Earth Day: Invest in Our Planet
Every year on April 22, we celebrate Earth Day. Earth Day is the largest nonsecular holiday, celebrated by 1 billion people across 190 countries. The theme of this year’s Earth Day is “Invest in Our Planet”. What does it mean to invest in our planet, you may ask? EarthDay.org tells us investing in our planet means that,
“As individuals, we have the simple yet effective power to make our voices heard through our choices, our civic actions, and our personal interactions. What each of us does, and how we do it, has a huge ripple effect on our ecosystems, and on the pace of corporate and government action.”
How was Earth Day started?
Since 1970, people around the world have honored Earth Day by taking strides to protect and improve the health of our environment. However, the history of Earth Day started under very different circumstances. In 1960s America, pollution was at an all-time high; Denis Hayes, the first Earth Day national coordinator, details the harmful effects of pollution in those times,
“In Los Angeles, the estimates were that simply breathing was the equivalent of smoking two packs of cigarettes a day. We had rivers that were catching on fire, lakes that were dying, the American national emblem -the bald eagle- was on the verge of extinction.”
After witnessing the devastating effects of the Santa Barbara oil spill, Americans began to realize that action needed to be taken. Citizens began hosting clean-up projects and concerts to draw attention to the matter. The efforts continued as people of every age, social class, and political affiliation gathered across the globe, protesting and participating in rallies in hopes of political action. The grass-roots campaign eventually gathered an estimated 12,000 events with around 20 million total participants. Due to the fervent efforts of local citizens, this worldwide holiday was finally brought to life on April 22, 1970, by US Senator Gaylord Nelson as a nationwide teach-in. Today, Earth Day has led to the establishment of numerous environmental laws and programs, including the EPA, Clean Air Act, Clean Water Act, and more.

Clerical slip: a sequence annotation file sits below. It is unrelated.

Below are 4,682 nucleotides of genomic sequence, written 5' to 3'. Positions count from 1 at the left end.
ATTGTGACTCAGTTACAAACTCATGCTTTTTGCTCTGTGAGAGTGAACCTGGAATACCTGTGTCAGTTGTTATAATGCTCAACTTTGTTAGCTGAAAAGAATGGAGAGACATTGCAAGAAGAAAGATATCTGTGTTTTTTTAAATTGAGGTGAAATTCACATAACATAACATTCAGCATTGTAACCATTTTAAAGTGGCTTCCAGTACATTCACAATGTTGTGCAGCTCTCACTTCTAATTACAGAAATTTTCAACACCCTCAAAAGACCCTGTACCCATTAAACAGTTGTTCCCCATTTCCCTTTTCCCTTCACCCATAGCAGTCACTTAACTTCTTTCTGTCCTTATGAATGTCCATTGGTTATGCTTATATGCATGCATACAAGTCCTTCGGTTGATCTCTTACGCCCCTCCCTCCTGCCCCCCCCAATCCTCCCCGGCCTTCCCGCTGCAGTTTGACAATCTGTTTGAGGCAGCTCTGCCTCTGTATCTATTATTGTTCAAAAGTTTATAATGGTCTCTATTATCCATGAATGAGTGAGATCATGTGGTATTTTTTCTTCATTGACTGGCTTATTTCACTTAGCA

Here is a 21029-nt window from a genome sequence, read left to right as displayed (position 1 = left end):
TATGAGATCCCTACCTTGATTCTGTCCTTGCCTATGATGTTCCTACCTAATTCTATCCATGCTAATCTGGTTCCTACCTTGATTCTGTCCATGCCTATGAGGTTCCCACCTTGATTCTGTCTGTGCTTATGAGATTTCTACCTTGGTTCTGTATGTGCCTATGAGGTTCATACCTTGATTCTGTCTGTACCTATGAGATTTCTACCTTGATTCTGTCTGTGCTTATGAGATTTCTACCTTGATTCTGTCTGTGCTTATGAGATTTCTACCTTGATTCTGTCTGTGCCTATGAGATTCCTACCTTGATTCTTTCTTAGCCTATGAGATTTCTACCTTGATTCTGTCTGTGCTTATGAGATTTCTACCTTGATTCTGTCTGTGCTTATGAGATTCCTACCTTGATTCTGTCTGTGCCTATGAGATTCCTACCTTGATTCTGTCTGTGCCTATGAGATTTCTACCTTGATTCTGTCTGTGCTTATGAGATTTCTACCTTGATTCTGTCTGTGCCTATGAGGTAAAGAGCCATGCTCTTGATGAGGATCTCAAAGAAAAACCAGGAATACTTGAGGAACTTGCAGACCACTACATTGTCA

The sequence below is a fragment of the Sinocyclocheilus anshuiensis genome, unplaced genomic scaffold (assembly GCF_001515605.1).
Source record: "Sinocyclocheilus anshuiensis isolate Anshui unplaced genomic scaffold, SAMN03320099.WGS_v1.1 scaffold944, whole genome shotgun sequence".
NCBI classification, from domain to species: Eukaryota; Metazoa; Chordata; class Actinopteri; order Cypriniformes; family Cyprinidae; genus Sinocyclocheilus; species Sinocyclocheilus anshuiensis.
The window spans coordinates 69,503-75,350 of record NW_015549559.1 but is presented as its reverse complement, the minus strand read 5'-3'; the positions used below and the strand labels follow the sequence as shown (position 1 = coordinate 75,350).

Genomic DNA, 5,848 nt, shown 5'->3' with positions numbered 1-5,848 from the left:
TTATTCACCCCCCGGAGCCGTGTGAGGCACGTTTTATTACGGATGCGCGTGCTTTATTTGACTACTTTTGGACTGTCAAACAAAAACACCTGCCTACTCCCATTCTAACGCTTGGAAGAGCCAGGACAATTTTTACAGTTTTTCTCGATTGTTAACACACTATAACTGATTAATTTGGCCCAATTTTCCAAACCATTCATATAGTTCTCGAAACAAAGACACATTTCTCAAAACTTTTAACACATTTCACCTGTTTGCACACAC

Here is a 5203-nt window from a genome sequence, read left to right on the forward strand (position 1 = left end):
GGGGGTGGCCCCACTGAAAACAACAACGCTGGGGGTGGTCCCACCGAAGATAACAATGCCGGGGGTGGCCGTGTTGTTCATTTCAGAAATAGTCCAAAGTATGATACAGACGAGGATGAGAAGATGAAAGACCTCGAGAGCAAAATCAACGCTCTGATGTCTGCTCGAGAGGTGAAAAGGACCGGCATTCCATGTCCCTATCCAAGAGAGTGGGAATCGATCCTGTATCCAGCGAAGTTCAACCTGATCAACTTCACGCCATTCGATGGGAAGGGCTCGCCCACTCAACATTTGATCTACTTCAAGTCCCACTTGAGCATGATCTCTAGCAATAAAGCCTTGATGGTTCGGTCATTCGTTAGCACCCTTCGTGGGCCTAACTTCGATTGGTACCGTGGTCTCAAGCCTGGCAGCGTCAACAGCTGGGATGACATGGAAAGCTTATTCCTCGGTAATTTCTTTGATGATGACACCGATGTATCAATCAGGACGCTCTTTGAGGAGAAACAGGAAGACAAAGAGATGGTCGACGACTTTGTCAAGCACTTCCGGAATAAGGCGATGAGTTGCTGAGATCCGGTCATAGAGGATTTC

Why is Earth Day important?
In the early ages of mankind, human survival depended on earth’s resources; as hunter-gatherers, we relied on nature to feed us, protect us, and keep us alive. As humans evolved, we learned to tame nature and alter the environment for our benefit. However, this was not a mutually beneficial exchange; as humans industrialize, nature diminishes. Today, we live in an age in which the earth’s survival has become dependent on us. We continue to witness the consequences of industrial pollution first-hand in recurring natural disasters around the world. The ubiquitous threat of earthquakes, flash floods, wildfires, pollution, and deforestation continues to devastate humankind, wildlife, and the environment. So, is there hope for our planet’s future- and is it possible to create a world where both humans andnature can survive? National Today puts it like this: